Earlier in the year, the Dutch went for what they dubbed an ‘intelligent lockdown’.
Only businesses that absolutely required touching, such as hairdressers, beauticians and others were forced to cease trading.
Schools, nurseries and universities were also closed for several months.
Bars and takeaways were allowed to stay open for off-premises consumption only.
The Dutch also appeared to be broadly happy with the rules – compliance with the ‘intelligent lockdown’ was recorded in one survey at around 99 percent.
The Dutch Government pursued the idea of herd immunity as a byproduct of a successful lockdown, and so far it seems to have worked.
Speaking at the beginning of the lockdown, the Dutch Prime Minister Mark Rutte said: “We can delay the spread of the virus and at the same time build up population immunity in a controlled manner.”
“The bigger the group that acquires immunity, the smaller the chance that the virus can make the leap to vulnerable older people or people with underlying health issues”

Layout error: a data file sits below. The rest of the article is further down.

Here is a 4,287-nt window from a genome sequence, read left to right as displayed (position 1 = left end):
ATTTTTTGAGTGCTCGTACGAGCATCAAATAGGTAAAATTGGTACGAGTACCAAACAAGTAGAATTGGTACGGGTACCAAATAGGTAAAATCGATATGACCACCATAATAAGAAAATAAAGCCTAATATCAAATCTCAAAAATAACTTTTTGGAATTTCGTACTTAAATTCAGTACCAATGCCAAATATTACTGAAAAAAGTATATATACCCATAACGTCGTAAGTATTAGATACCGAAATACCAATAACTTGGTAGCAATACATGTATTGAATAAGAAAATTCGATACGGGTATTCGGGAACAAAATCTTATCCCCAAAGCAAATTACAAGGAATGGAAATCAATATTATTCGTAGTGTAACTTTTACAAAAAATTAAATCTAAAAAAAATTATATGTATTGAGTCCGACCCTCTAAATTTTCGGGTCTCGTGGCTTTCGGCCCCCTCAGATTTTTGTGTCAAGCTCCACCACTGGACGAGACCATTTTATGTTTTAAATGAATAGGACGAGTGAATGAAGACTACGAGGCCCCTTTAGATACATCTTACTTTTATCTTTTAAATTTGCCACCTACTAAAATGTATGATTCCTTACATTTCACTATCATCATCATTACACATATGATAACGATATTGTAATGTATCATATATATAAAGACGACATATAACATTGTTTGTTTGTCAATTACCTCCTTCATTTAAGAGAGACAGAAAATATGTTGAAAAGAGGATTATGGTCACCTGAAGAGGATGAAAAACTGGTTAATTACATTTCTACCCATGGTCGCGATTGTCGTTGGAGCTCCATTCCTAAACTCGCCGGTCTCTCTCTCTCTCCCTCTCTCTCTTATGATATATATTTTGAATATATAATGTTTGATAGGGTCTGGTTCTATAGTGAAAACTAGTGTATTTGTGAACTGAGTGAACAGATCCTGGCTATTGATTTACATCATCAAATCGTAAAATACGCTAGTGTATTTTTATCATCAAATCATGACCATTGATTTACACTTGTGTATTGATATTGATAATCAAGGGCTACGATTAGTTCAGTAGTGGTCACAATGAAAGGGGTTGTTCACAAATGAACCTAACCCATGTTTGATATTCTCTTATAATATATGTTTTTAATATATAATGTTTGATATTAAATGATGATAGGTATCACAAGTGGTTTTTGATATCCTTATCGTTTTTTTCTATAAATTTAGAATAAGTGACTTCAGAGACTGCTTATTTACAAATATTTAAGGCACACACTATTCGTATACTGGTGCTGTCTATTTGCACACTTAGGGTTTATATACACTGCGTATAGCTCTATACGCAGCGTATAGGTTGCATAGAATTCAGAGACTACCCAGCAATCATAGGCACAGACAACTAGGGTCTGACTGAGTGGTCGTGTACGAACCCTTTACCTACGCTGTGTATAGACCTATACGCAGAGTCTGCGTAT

Can I travel to the Netherlands?
Since July 4, the Netherlands has been exempt from the FCO advice against all non-essential international travel.
From July 10, passengers travelling to the Netherlands from the UK are no longer advised by the Dutch government to self-isolate for 14 days upon arrival.
If you’re travelling to or from the Netherlands you must complete a health screening form and have it ready to show on request during your journey, whether you are at the departure airport, on the aircraft or at the arrival airport.
British nationals make more than two million visits to the Netherlands every year, half of whom are visiting Amsterdam.